Sometimes I think I could have told more funny stories about my mother, as she is quite an impulsive, fun, bubbly character. She knows how to celebrate life and never moaned or felt sorry for herself when I grew up. She was very encouraging and uplifting as mother and always quite cheerful. She was always up for a party and she still is, but her dementia has taken quite a toll. In the past she loved to cook and invite guests to dinner. She always cooked for thirty people, even though there were only five guests, and said that it was in case more people dropped in. Before her dementia mum‘s glass was always half full and she always aimed for solutions to any problem that came up. I also heard some quite funny stories about her from students – after I wrote the book – stories that described the bubbly, happy go lucky character that my mother is.
Þóra Karítas Arnadottir
If you’d like to find out more, here’s the blurb …
The swans on the pond, quite abruptly began to sing. It was a singing so loud they were almost screaming. The swans were screaming, screaming as if they saw the horror of the world.
Gudbjorg Thorisdottir has been hiding from the ghost of an ugly secret for most of her life. When she finally faces the truth of what happened throughout her childhood, the ghost floats away. Painting an evocative picture of her life in Iceland, this is the story of a little girl who didn’t know how unnatural it was to experience both heaven and hell in the same house.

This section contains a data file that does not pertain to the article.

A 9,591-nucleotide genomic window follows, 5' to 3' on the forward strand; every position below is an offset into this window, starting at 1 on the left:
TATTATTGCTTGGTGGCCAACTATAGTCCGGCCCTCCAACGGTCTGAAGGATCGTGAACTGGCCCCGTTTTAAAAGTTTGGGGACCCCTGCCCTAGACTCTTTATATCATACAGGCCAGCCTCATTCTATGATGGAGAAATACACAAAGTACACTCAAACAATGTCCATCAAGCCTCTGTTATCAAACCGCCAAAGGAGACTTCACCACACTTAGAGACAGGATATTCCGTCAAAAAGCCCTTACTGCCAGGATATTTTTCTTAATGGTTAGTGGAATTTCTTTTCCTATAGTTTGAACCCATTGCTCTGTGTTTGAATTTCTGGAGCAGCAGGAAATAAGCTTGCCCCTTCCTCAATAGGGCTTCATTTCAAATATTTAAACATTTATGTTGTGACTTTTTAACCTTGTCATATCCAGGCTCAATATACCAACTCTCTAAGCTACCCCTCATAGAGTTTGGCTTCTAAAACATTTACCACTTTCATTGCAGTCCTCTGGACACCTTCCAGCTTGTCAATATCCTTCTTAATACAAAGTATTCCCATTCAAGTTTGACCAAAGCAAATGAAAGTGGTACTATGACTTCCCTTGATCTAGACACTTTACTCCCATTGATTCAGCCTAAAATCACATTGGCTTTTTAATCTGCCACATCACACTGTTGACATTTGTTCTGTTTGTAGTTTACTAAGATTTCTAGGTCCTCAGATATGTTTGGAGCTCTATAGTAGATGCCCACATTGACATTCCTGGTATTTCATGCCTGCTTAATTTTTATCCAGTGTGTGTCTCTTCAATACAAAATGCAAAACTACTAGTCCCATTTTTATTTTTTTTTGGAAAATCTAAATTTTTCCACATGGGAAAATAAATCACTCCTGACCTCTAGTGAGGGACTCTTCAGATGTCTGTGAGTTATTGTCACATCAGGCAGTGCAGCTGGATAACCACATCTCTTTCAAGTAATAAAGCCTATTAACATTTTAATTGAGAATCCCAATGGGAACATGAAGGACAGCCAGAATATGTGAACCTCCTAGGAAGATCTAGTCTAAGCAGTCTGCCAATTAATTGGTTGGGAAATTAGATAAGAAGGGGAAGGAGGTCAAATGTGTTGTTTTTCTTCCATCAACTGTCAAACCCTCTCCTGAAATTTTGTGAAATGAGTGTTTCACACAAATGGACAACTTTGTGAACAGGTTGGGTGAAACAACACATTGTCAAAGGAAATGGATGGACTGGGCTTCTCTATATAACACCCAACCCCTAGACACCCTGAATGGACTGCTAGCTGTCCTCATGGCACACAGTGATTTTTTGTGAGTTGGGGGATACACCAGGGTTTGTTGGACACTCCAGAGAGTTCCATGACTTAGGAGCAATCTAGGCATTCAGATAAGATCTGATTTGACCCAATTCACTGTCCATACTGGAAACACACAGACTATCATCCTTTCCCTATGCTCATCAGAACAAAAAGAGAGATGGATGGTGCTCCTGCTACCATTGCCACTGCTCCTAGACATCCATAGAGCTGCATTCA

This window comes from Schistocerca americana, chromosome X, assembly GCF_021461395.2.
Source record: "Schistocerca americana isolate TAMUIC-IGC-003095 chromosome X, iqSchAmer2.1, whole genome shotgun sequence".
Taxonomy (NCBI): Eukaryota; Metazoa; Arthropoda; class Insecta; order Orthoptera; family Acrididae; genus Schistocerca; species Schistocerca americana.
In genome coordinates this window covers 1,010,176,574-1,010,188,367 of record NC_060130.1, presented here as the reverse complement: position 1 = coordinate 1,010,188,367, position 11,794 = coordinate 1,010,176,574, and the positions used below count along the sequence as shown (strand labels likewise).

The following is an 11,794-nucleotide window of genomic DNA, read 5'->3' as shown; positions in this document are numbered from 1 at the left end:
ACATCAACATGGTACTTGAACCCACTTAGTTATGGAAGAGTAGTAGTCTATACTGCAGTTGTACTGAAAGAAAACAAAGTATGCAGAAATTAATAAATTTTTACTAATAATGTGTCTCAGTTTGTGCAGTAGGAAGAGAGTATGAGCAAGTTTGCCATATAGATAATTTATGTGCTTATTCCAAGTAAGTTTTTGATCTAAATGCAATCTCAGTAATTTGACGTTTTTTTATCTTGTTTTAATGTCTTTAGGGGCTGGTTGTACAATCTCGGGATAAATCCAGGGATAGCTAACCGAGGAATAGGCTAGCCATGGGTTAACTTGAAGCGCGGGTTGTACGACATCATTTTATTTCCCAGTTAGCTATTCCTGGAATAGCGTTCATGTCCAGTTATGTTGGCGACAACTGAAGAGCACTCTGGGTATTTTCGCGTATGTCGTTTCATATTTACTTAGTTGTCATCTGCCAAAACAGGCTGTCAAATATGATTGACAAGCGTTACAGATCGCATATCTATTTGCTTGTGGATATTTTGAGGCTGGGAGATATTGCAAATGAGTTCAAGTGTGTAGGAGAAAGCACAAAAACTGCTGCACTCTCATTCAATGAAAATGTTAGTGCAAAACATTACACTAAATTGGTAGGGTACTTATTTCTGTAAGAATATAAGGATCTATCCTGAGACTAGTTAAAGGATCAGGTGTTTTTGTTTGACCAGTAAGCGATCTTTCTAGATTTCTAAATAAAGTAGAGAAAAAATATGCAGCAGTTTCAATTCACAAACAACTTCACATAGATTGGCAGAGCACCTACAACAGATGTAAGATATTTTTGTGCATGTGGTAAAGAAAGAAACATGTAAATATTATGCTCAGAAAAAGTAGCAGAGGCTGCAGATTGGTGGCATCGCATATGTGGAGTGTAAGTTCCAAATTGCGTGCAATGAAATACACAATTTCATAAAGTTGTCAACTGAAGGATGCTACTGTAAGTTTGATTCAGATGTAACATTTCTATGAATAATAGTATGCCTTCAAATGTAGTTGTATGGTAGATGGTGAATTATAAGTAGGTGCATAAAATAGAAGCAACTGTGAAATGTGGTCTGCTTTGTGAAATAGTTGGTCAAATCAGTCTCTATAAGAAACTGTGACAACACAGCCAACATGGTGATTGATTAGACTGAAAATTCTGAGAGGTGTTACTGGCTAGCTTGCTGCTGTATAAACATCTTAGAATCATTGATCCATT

Thora Karitas Arnadottir (b. 1979) studied drama in the UK, and is a producer as well as appearing on stage and television. And the Swans Began to Sing is her first published book; her mother’s story, and formed the final dissertation for her MA in Creative Writing. The book was nominated for the Icelandic Women’s Literary prize Fjoruverdlaunin in 2016.
Huge thanks to Thora for joining me and to Anne at Random Things Tours for my spot on the tour.
Keep up with the rest of the bloggers:
About the author …
Thora Karitas is an Icelandic actress and author and this is the English translation of her Icelandic debut.
It’s a narrative non-fiction about her mother’s life in Iceland.
Throughout her childhood Thora’s mother, Gudjborg was raped on a regular basis by her grandmother.
THORA KARITAS ARNADOTTIR studied drama in Britain and is best known for the award winning TV series, Astridur, in her home country and for hosting Unique Iceland, a highly popular travel magazine show about Iceland.
Thora is currently working on her first novel, which will be released in Iceland in 2019.